New York

Quintessa Matranga, Sleeping in My Dreams, 2017, oil on canvas, 18 × 24".

Quintessa Matranga, Sleeping in My Dreams, 2017, oil on canvas, 18 × 24".

Quintessa Matranga

Queer Thoughts

Quintessa Matranga, Sleeping in My Dreams, 2017, oil on canvas, 18 × 24".

The recurrent motif in “Me at 3AM,” Quintessa Matranga’s recent show of seven small, anxious oil paintings, was a thick quilted comforter, which acts as a barrier between a human figure and the ominous, threatening world that she inhabits. Painted on the New York–based artist’s bedroom floor, these small, deliberately impoverished works of teen surreality summon a youthful, sequestered world. In Sleeping in My Dreams (all works 2017), a bed is hoisted into a black night sky; sandwiched between the mattress and a comforter is a young woman, secured in place by a chain. She is elongated and ill-proportioned, while her face and poker-straight hair are brought about through a childish painterly style—the oil paint in these areas is dry, crumbly and gingerly applied, creating the effect of a school painting made with acrylics.

The paintings that most readily invoke a psychic or dream space are those rendered in a spectral style—the fragile characters who inhabit their thin, wavering atmospheres also convey a sense of precarious youth. True Story is another bed scene, this time set in a queasy green environment, in which another female figure lies in the center of a mattress flanked by two pairs of calmly resting cockroaches, their insect legs politely folded in front of their thoraxes. This woman’s too-long arms and giant hands stretch down in front of her with a kind of openness, which calms the alarm in the image, while evoking the curiously accepting nature of dream logic. Sitting on a Strawberry features a boy wearing a cap and earphones, resting on top of a giant berry with a skeletal rib cage, spine, and pelvis and an emoji-like heart; despite the bizarre circumstances in which he finds himself, he simply smiles cutely, unfazed. In Indigestion, however, a prone figure’s stomach has turned into curdling green waves, powerfully implying the sense of losing one’s bodily integrity through nausea.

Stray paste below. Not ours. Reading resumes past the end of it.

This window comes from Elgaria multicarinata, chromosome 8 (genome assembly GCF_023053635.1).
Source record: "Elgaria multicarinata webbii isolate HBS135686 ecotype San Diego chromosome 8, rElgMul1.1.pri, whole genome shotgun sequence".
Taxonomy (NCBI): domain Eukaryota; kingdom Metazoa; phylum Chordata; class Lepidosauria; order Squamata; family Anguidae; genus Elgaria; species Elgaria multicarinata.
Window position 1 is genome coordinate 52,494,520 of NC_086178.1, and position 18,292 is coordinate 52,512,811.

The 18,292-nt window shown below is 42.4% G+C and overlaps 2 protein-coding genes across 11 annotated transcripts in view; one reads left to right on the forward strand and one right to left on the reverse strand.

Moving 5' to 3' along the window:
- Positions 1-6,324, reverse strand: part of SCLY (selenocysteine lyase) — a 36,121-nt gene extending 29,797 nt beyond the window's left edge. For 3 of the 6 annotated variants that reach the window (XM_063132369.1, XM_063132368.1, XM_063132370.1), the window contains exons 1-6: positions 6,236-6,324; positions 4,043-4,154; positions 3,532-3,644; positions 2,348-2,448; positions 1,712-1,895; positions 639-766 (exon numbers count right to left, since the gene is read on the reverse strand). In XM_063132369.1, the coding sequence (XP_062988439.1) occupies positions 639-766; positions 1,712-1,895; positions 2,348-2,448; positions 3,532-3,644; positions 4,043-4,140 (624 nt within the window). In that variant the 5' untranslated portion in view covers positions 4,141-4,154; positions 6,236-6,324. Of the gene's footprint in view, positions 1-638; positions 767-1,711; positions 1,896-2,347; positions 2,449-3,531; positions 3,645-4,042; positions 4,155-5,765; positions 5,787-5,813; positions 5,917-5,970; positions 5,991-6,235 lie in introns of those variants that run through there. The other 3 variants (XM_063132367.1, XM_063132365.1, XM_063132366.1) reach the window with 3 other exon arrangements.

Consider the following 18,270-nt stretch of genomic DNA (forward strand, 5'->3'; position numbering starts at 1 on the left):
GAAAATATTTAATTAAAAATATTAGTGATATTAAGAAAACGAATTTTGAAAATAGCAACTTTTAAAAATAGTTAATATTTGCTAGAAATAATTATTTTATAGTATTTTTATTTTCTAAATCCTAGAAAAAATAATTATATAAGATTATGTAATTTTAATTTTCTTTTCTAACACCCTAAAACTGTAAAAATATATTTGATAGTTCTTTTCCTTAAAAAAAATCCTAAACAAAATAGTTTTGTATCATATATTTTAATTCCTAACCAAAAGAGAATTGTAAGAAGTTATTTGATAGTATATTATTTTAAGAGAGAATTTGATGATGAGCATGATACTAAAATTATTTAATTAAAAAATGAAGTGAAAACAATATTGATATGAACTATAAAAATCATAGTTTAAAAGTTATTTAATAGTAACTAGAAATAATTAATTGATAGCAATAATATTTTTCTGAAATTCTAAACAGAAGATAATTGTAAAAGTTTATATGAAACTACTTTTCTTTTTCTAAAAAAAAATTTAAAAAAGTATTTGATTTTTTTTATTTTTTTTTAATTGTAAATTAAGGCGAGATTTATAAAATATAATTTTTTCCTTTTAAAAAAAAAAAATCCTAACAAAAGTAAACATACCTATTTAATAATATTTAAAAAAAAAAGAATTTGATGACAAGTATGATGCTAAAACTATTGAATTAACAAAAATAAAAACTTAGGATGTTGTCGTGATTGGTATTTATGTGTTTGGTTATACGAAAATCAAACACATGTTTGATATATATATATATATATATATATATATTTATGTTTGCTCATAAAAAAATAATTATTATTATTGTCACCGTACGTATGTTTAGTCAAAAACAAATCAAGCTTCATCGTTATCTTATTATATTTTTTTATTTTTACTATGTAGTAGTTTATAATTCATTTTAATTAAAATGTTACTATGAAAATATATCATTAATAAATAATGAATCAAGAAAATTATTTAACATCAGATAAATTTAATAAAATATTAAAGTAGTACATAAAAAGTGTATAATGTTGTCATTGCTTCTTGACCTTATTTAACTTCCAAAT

Matranga’s works are the fragile children of “bad painting,” but she introduces formal shyness to that mode of self-aware naïveté. The careful, guileless handling of several of the small figures conveys an anxious preciousness rather than a sense of freedom. In this way the work is less a display of a de-skilled anti-aesthetic, and more about conjuring a sense of contingent painterly weakness. Along these lines, the comforter as a symbolic device suggests that these are tender, threatened characters in need of comfort and safety. Who could possibly criticize such easy prey, these poor things, poor millennials? In such a way, the paintings wield vulnerability as a weapon: perhaps one of the only exclusive weapons available to a generation who see themselves inhabiting a stripped world, with limited access to space, capital, infrastructure. It remains to be seen whether such meekness is a passing style for the young, or if Matranga and her generation suggest a way of reflecting on and making use of powerlessness.

Laura McLean-Ferris